The $400 iPhone SE costs Apple just $160 to build, according to IHS teardown28
iPhone 5s, you can readily recycle your old cases (and many peripherals) for use with the new iPhone SE. Most of the key changes are to be found under the hood, and thanks to a recent Chipworks teardown, we got a good look at the innards of Apple's latest export. Now, IHS has decided to get in on the act, and along with revealing the guts of the new iPhone SE, has estimated that it costs Apple a mere $160 to build the new handset.
iPhone 6s, and to those unperturbed by more sizable devices, is easily among the best in its field. There's no question that Apple has done well to consolidate such power and features into a more affordable parcel than its flagship. Judging by IHS' guesswork, however, the already cash-rich firm is still turning a very handsome markup.One of the key selling points of the iPhone SE, beside the 4-inch display for those who don't subscribe to the trend of larger screens, is the fact that you get all of Cupertino's high-end hardware at a modest-for-Apple $399 starting price. The iPhone SE is essentially an iPhone 5s kitted out like an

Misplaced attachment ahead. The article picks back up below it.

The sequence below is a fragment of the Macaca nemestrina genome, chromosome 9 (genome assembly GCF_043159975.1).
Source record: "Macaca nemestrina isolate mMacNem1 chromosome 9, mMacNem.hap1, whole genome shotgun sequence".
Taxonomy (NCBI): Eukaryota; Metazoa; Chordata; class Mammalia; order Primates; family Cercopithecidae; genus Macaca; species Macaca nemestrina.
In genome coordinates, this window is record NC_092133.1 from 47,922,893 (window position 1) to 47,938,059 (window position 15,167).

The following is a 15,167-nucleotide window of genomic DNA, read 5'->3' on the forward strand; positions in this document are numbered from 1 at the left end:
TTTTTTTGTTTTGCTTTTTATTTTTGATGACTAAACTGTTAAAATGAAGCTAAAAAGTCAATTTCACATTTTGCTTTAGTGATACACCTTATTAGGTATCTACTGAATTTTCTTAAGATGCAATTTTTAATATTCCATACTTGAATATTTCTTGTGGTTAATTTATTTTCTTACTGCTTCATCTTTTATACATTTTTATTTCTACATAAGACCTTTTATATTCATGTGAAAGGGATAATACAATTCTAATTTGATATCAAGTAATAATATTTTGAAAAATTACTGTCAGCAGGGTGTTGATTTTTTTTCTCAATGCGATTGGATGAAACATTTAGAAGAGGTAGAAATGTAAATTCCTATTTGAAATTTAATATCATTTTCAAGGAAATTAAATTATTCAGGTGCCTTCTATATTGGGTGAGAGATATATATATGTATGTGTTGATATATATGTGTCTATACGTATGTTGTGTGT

The $399 16 GB iPhone SE model costs around $160 to make including components and manufacturing according to IHS, whose findings once again demonstrate just how greatly Apple's margins increase per storage increment. Many commentators and consumers have pleaded with Apple to offer expandable storage by means of a microSD slot over the years. Unsurprisingly, this has fallen on deaf ears, since the fruit company tends to charge an extra $100 at every wrung of the storage ladder. Case in point, those seeking more real estate with the iPhone SE will have to pony up $100 more, or $499, for the 64 GB variant. To Apple, however, the 64-gig edition apparently costs $170 to manufacture, which is a mere ten-buck increase on its side.
The general reception to the iPhone SE has been one of positivity. The past few years has seen smartphone display diameters rise sharply in a shift that has also forged a market for phablets. As such, most existing ~4-inch smartphones are under-powered, or at least not up to what the majority would consider as high-end.